Volume 6, Issue 2 (Fall/Winter 2001-02)

The UCLA Journal of International Law and Foreign Affairs (JILFA) is proud to bring you this issue with topics ranging from the impact of immigration on Japan to an examination of amendments to the Russian Production- Sharing Agreement Law. Available online at HeinOnline, Westlaw, or LexisNexis.

Newcomer Migrants: Implications for Japan’s Administration of Social Services and Nationality, by Sumi Shin. 6 UCLA J. Int’l L. & Foreign Aff. 313.

Sumi Shin’s article, Newcomer Migrants: Implications for Japan’s Ad- ministration of Social Services and Nationality, takes an in-depth look at the history of immigration to Japan and the impact that immigration since the mid-1980s has had on Japan’s healthcare, nationality and education systems.

Recent Developments in the Russian Production- Sharing Agreement Law: Making the Law Work, by Vitaly Timokhov. 6 UCLA J. Int’l L. & Foreign Aff. 365.

In Recent Developments in the Russian Production-Sharing Agreement Law: Making the Law Work, Vitaly Timokhov explores the historical and political background of the Russian Production-Sharing Agreement Law and its 1999 amendments. Particularly, he examines why the law has failed to meet high expectations for increasing foreign direct investment and looks at how the amendments may alleviate some of the law’s problems by providing the investor with greater options.

Getting to Peace by Reconciling Notions of Justice: The Importance of Considering Discrepancies Between Civil and Common Legal Systems in the Formation of the International Criminal Court, by Robert Christensen. 6 UCLA J. Int’l L. & Foreign Aff. 391.

In Getting to Peace by Reconciling Notions of Justice: the Importance of Considering Discrepancies Between Civil and Common Legal Systems in the Formation of the International Criminal Court, Robert Christensen argues that development of the International Criminal Court must proceed with caution at this point to avoid an uneasy imbalance between civil and common law traditions.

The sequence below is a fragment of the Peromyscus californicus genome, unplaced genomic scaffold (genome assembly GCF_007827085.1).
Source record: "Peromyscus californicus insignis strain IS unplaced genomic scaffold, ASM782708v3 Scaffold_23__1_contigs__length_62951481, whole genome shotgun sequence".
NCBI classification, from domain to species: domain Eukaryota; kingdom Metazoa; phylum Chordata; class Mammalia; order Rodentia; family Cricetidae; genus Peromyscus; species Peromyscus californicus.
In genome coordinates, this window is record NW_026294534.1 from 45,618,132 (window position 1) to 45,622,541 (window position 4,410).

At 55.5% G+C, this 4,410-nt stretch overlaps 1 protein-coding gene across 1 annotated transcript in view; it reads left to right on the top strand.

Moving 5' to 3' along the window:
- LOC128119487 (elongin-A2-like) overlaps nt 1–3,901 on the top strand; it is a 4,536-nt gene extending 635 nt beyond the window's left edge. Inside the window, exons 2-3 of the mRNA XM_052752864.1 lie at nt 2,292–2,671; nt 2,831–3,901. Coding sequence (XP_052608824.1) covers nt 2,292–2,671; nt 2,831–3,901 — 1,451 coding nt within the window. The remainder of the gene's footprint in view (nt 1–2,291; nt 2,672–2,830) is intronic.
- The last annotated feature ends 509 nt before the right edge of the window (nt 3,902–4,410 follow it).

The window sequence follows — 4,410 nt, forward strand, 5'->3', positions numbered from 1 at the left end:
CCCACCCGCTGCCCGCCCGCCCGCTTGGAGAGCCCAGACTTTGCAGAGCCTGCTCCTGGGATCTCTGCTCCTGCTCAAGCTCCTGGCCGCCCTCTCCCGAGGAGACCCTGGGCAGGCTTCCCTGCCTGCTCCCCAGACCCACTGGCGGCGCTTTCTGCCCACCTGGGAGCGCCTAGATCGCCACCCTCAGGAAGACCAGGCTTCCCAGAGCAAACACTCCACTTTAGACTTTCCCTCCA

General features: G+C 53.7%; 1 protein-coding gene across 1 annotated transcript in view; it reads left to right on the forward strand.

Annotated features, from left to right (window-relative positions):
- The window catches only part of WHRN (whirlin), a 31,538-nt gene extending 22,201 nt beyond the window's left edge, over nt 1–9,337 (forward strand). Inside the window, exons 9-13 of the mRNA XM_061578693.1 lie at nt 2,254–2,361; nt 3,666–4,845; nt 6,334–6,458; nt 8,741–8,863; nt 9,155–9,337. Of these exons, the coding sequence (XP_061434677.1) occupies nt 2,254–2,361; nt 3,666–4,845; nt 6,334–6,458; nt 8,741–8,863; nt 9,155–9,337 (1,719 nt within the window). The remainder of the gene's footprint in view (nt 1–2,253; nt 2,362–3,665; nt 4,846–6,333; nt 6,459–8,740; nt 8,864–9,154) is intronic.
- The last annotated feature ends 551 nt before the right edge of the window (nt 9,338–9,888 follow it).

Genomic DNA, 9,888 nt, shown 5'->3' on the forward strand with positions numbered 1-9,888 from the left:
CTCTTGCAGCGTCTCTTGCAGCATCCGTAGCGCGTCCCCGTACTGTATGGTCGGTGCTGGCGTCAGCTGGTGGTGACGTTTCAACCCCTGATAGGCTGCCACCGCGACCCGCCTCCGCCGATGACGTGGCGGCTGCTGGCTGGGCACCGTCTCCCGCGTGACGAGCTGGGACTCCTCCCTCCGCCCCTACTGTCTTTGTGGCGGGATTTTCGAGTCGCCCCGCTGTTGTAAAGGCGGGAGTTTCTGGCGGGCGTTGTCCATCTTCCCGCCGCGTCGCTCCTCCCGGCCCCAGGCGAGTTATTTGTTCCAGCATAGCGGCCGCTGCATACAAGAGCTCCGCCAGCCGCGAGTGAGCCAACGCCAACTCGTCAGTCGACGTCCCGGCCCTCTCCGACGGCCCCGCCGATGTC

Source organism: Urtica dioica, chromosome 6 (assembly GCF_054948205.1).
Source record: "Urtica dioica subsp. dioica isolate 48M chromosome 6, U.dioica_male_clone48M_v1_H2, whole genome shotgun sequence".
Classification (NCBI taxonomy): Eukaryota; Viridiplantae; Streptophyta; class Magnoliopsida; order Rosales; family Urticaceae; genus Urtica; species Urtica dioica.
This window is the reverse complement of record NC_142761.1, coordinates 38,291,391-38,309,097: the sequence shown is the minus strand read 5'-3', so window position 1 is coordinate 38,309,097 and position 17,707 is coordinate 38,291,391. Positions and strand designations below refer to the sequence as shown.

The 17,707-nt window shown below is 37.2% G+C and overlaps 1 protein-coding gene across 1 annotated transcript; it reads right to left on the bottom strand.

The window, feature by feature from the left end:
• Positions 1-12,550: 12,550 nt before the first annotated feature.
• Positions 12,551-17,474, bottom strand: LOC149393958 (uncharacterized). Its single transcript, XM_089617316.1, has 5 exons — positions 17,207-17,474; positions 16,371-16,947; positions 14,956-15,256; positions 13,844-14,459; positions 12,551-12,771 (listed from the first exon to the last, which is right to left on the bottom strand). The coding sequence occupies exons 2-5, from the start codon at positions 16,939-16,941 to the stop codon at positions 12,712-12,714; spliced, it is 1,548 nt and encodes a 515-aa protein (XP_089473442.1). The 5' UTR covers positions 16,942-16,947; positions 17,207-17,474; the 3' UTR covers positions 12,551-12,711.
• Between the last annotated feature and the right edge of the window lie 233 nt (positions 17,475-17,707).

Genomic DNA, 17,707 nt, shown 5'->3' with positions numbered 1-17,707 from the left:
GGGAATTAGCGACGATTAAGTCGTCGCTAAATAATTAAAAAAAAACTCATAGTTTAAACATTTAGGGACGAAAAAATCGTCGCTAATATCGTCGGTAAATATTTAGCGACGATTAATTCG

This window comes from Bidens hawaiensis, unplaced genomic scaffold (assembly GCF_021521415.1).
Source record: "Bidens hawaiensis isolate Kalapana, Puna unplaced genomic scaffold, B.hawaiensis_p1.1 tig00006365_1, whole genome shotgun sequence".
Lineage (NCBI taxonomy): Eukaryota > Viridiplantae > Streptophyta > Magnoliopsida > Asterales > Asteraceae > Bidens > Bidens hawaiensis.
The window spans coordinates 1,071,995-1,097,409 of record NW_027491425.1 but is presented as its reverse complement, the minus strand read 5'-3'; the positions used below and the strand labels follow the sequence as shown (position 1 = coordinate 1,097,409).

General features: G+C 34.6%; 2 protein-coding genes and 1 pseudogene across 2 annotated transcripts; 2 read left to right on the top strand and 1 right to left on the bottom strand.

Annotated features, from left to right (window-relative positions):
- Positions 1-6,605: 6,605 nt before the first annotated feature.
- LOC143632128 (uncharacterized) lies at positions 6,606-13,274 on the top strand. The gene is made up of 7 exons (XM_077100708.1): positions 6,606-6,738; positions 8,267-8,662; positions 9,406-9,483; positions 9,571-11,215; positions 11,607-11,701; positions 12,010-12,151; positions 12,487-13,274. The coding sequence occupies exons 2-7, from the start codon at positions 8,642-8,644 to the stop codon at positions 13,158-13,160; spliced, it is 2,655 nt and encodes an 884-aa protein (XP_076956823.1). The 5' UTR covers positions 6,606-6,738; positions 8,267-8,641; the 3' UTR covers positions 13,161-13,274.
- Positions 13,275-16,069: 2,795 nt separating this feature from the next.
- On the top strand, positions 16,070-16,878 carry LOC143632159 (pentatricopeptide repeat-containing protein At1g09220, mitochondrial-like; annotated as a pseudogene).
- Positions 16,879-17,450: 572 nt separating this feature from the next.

Giving Meaning to New Trade-Linked “Soft Law” Agreements on Social Values: A Law-in-Action Analysis of NAFTA’s Environmental Side Agreement, by Jonathan Graubart. 6 UCLA J. Int’l L. & Foreign Aff. 425.

Jonathan Graubart’s article, Giving Meaning to New Trade-Linked “Soft Law” Agreements on Social Values: A Law-in-Action Analysis of NAFTA’s Environmental Side Agreement, discusses the value of soft law agreements in providing a com- promise position for labor and environmental advocates seeking to incorporate these themes into trade agreements, and governments, who do not want to be bound by strict standards. This article focuses on the NAFTA citizen submission process and its impact on environmental activists’ campaigns.

COMMENT: A Conflict of Rights: Intellectual Property Under TRIPS, the Right to Health, and AIDS Drugs, by Patrick L. Wojahn. 6 UCLA J. Int’l L. & Foreign Aff. 463.

Georgetown University Law School student, Patrick L. Wojahn, discusses in A Conflict of Rights: Intellectual Property Under TRIPS, the Right to Health, and AIDS Drugs, the conflict between providing affordable AIDS drugs and the limitations based on trade related intellectual property agreements (TRIPS). The comment argues for an interpretation of TRIPS that is congruent with the right to health and allows developing countries to provide medical resources for their populations.

COMMENT: Warsaw Convention Claims Arising from Airline- Passenger Violence, by Blair Berkley. 6 UCLA J. Int’l L. & Foreign Aff. 499.

UCLA Law School student and California State University Los Angeles Professor Blair J. Berkley addresses the Warsaw Convention Claims Arising from Airline-Passenger Violence. Professor Berkley argues that passenger- on-passenger assaults allow victims to recover compensatory damages from the carrier because such assaults are “accidents” under the Warsaw Convention.

Available online at HeinOnline, Westlaw, or LexisNexis.

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